After what seems like an eternity, Manowar’s new album is upon us. Joey De Maio is typically superlative about the reasons behind the delay: Manowar never release anything unless it’s ready to blow people’s heads/balls/speakers (delete where appropriate). Unfortunately, Lord of Steel does none of this.
The title track starts promisingly. The opening riff is one that, well, Ross the Boss would be proud of, but the joy of anticipating a new lease of life for the legend that is Manowar is brought to an abrupt halt when we are introduced to De Maio’s new bass tone. His trademark valve-driven sound has been replaced by what sounds like a cheap fuzz pedal. Perhaps he has had to sell his Marshall stacks to fund the album, but, for the life of me, how any professional musician could possibly see this tone as a sensible progression to the sound that has served Manowar so well for the last 30 years is anyone’s guess? I can only hope that his hearing has been impaired to such an extent from years of aural abuse that he isn’t actually aware that his bass sounds like a fart from a duck with its arse sewn up. Fortunately, Adams is there to rescue the song, showing that he’s still up there with the rest when it comes to vocal ability.
Manowarriors is there early on to appease the ‘true’ into believing that the album is going to get better, but one can’t help but think it was written for a laugh on the back of a beer coaster after a few pints in the pub. And it’s this theme of regurgitating old lyrics so predominant throughout Lord Of Steel, combined with amateurish song writing that makes it such a gargantuan stretch for anyone to believe that this album is some 7 years in the making. In reality, it sounds as if it was thrown together in someone’s bedroom in a few weeks. Certainly not the fare you’d expect from the self-proclaimed kings of metal.
Things improve somewhat with the riff that begins Born In A Grave. There’s some nice harmonies going on from Karl, but this album only serves to emphasise how weak his guitar sound is compared to Ross – all digitally compressed and processed within an inch of its life, where the rawness of Ross’s sounds could have breathed life into many of the songs. Sure, he’s an accomplished and technical musician, but his guitar is set up for speed and his sound is so digitally manipulated that there is no room for nuance or style.
Righteous Glory is the compulsory ballad and does what it says on the tin. Like Gods Of Metal, there are insinuations in the lyrics that Manowar may be coming to the end of their road and you find yourself contemplating that this might not be such a bad thing. Mind you, it’s a perfectly fine song, albeit without any of the magic found in the likes of Courage or Heart Of Steel.
Touch The Sky sees that dodgy bass sound back to ruin an otherwise good song with an infectious chorus. Black List follows, a throwaway track, which feels like it was tacked on just to make up a nice even 10 tracks. It’s a slow, plodding, pedestrian effort sitting in the middle of the road like a frog waiting to get hit by a truck.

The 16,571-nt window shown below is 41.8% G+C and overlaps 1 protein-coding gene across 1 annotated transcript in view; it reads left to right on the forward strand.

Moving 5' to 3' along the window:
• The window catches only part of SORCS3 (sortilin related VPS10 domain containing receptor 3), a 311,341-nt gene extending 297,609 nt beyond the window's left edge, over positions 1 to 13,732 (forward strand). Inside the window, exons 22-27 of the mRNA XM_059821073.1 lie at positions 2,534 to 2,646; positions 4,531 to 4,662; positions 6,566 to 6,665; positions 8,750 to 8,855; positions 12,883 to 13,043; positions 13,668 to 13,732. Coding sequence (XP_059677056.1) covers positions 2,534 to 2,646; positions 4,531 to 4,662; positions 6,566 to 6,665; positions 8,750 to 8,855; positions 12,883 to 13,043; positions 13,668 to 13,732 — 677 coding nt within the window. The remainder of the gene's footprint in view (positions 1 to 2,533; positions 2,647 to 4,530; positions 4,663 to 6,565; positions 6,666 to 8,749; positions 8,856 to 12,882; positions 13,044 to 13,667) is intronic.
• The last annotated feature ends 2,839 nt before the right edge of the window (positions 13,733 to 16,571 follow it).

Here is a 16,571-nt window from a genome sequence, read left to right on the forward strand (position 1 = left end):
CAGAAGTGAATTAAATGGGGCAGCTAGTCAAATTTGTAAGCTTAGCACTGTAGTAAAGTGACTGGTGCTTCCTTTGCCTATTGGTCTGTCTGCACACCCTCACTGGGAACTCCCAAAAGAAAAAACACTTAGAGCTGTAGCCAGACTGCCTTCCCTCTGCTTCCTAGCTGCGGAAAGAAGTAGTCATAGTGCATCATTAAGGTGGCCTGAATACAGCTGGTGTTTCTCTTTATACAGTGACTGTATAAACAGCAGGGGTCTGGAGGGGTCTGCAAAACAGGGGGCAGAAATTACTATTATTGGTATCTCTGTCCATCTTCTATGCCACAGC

Expendable is Manowar’s first big effort at getting on a soundtrack. Apparently Stallone is a big fan and Joey wanted to see if he could get the track included on the new Expendables movies. However, I don’t think it made the cut (although I could be wrong yet). It’s a fine track, but, made for the screen and not made for Manowar fans.
El Gringo, on the other hand, did make the soundtrack cut for the movie of the same name. And it’s a good track that reeks of Triumph Of Steel era Manowar. It’s cheesy and repetitive but that’s those are the requisites for an action movie soundtrack.
Annihilation is a fine track too. There’s that word again – ‘fine’. And that’s what pretty much sums up the album – fine, okay, nothing special! It sounds like Manowar; it just isn’t exceptional and certainly hasn’t been worth the wait.
Hail, Kill & Die finishes the album off in similarly clichéd Manowar style with lyrics written by the Random Manowar Lyric Generator V 2.0. And I’m left genuinely wondering if the title is a pisstake.
But the biggest question every Manowar fan will be asking is why did we have to wait so long for such mediocrity? What happened the circle of albums and the Asgard Saga that Joey ranted about for all those years? As usual, there is no explanation forthcoming from the Manowar camp. The sad reality is, no matter how much spin De Maio puts on it, no one can seriously believe this album wasn’t written and recorded in a more than a few months.
And what everyone is asking now is: Is that it? What happens next? Do we have to wait another five years for a follow up? If that is the case, I say to Joey, just pack it in now. Leave with some dignity while you still can. Put in a full and I mean ‘full’ world tour with dates in every country (not just Germany) with reasonable ticket prices and leave with your heads held high. You can always come back every few years to wow us with a live festival appearance somewhere. Either do that, or get Ross back in the band and write a classic Manowar album for release next year!
As it stands, Lord Of Steel doesn’t deserve more than a very average 3 out of 5. And even the most die-hard fan knows that in their heart of hearts.